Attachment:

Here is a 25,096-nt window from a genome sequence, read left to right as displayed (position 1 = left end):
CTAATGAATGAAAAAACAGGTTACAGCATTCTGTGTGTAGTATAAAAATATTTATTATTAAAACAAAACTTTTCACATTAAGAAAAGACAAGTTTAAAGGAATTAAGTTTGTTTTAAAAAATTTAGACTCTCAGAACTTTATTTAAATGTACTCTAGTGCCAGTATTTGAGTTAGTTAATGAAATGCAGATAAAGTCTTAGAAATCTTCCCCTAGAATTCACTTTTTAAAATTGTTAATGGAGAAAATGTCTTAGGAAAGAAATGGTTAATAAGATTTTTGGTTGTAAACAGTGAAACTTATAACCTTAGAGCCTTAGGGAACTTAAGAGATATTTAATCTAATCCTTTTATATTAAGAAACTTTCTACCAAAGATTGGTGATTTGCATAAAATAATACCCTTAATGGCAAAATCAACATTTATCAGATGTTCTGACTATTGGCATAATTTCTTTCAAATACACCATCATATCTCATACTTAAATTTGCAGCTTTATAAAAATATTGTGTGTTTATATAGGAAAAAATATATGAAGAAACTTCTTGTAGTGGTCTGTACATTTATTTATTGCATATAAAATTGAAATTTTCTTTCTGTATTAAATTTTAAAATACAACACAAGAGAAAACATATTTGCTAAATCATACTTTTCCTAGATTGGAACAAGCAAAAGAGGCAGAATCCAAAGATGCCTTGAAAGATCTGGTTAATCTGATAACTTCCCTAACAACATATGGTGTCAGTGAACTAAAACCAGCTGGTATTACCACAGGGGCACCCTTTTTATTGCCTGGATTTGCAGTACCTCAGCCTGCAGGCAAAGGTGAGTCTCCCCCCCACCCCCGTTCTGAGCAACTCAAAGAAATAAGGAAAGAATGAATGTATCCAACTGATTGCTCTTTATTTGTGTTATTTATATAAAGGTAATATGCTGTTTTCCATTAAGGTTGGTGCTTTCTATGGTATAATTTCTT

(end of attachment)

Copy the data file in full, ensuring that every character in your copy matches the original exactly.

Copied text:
Here is a 25,096-nt window from a genome sequence, read left to right as displayed (position 1 = left end):
CTAATGAATGAAAAAACAGGTTACAGCATTCTGTGTGTAGTATAAAAATATTTATTATTAAAACAAAACTTTTCACATTAAGAAAAGACAAGTTTAAAGGAATTAAGTTTGTTTTAAAAAATTTAGACTCTCAGAACTTTATTTAAATGTACTCTAGTGCCAGTATTTGAGTTAGTTAATGAAATGCAGATAAAGTCTTAGAAATCTTCCCCTAGAATTCACTTTTTAAAATTGTTAATGGAGAAAATGTCTTAGGAAAGAAATGGTTAATAAGATTTTTGGTTGTAAACAGTGAAACTTATAACCTTAGAGCCTTAGGGAACTTAAGAGATATTTAATCTAATCCTTTTATATTAAGAAACTTTCTACCAAAGATTGGTGATTTGCATAAAATAATACCCTTAATGGCAAAATCAACATTTATCAGATGTTCTGACTATTGGCATAATTTCTTTCAAATACACCATCATATCTCATACTTAAATTTGCAGCTTTATAAAAATATTGTGTGTTTATATAGGAAAAAATATATGAAGAAACTTCTTGTAGTGGTCTGTACATTTATTTATTGCATATAAAATTGAAATTTTCTTTCTGTATTAAATTTTAAAATACAACACAAGAGAAAACATATTTGCTAAATCATACTTTTCCTAGATTGGAACAAGCAAAAGAGGCAGAATCCAAAGATGCCTTGAAAGATCTGGTTAATCTGATAACTTCCCTAACAACATATGGTGTCAGTGAACTAAAACCAGCTGGTATTACCACAGGGGCACCCTTTTTATTGCCTGGATTTGCAGTACCTCAGCCTGCAGGCAAAGGTGAGTCTCCCCCCCACCCCCGTTCTGAGCAACTCAAAGAAATAAGGAAAGAATGAATGTATCCAACTGATTGCTCTTTATTTGTGTTATTTATATAAAGGTAATATGCTGTTTTCCATTAAGGTTGGTGCTTTCTATGGTATAATTTCTT